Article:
This section is from the book "Cyclopedia Of Architecture, Carpentry, And Building", by James C. et al. Also available from Amazon: Cyclopedia Of Architecture, Carpentry And Building.
The building contract, commonly made between the owner and builder, confers certain powers upon the architect. "While the latter is not a party to this contract, and so cannot enforce it, he is by reason of it drawn into the contractual relations of others. For this reason alone, the branch of the law dealing with contracts is an important one to him. Moreover the architect may have occasion to supervise or assist in the making of contracts in behalf of the owner; while in the important matter of right to compensation, the architect is dependent upon the law on this subject.
When competent persons make a contract their rights are fixed thereby. If, however, without any express contract, one person gives services or goods which another person accepts, and if there is no understanding that the transaction is a gift, the person giving the services or goods is not without a right to compensation. The law imposes an obligation upon the person receiving the benefit to make compensation to the person from whom he receives it. This obligation is sometimes called an implied contract, as if, in accepting the benefit, it is impliedly agreed to make recompense. This principle is of great importance and frequent application. It will be seen later that it is applied not only when there is no express contract, but also in some cases where an existing express contract for some reason cannot be enforced.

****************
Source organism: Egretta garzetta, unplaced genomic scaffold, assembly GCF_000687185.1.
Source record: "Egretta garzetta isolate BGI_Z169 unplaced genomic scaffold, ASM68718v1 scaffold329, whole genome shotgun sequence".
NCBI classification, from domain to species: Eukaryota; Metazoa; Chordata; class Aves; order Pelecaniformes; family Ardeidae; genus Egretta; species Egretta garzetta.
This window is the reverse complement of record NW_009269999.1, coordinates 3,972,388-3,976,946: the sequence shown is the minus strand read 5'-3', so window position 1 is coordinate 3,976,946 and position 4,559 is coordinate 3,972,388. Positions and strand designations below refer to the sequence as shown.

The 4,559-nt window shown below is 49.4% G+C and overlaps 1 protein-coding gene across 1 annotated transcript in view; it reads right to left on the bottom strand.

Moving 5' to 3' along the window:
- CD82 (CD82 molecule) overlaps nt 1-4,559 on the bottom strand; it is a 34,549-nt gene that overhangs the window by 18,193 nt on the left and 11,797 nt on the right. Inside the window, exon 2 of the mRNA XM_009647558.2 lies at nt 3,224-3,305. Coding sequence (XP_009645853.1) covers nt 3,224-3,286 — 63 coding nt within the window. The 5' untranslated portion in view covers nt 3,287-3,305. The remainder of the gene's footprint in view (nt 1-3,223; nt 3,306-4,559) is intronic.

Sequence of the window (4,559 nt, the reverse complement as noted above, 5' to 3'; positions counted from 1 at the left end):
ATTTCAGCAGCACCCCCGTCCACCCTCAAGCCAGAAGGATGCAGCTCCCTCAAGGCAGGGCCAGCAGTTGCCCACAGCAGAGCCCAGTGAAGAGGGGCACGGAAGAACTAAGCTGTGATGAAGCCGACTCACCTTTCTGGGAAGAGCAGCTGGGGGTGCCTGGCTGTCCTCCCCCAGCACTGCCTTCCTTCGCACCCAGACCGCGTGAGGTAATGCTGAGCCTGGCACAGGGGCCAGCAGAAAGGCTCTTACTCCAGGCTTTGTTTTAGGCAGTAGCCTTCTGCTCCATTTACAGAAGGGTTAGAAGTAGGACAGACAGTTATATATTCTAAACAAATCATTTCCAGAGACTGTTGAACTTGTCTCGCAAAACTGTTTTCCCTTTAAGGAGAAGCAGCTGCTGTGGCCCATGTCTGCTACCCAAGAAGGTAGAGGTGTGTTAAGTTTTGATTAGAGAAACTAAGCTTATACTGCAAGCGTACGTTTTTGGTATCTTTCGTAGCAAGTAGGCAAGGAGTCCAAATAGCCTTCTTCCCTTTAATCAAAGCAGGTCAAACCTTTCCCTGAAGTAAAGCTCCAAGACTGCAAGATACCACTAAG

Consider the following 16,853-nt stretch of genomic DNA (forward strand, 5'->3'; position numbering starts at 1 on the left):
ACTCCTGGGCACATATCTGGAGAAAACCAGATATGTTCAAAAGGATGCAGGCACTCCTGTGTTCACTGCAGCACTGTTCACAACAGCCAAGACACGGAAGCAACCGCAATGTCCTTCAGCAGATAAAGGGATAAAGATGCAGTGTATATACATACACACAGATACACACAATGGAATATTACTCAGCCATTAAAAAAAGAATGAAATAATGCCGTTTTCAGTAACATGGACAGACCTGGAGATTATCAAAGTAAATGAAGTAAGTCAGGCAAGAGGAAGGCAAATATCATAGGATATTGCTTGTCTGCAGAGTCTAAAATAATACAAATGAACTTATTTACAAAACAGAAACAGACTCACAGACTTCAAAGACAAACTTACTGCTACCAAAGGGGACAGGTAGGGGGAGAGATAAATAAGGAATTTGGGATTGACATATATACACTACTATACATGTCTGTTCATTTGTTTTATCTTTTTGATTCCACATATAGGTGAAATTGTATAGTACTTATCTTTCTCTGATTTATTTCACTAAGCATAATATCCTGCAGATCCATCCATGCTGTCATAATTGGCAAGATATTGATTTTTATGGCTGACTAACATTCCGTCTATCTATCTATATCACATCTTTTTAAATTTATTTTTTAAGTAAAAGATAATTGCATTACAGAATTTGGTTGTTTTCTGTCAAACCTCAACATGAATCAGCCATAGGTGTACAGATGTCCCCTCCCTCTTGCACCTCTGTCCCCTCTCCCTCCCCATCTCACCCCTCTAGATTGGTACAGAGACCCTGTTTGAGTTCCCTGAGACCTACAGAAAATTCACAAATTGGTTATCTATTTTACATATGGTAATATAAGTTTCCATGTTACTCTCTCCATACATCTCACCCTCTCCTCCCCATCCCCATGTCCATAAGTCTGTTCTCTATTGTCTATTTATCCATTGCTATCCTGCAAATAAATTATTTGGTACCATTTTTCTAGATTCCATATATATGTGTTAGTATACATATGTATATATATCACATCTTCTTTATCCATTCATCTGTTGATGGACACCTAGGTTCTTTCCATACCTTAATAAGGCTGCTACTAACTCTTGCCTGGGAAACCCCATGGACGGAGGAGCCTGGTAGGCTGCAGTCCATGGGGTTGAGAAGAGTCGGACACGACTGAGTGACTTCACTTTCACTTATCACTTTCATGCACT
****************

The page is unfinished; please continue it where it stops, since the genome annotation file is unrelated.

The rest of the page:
The principle above stated, that a contract once made by competent parties fixes their rights, is fundamental. Suppose A sues B upon an implied contract for material furnished, claiming $100 as the value thereof. If B alleges and proves that he had a contract with A covering everything for which B seeks to recover, and that A has not complied with the terms of this contract, this will be a defense; unless indeed it can be shown that, in spite of A's failure exactly to fulfil the contract, B has accepted the material. In that case the facts might raise a new implied promise. But if B refused the material, of course no such promise could be implied. On the other hand if A offered material in compliance with the contract, and B refused to receive it, A could hold B answerable for breach of the express contract although B received no benefit therefrom.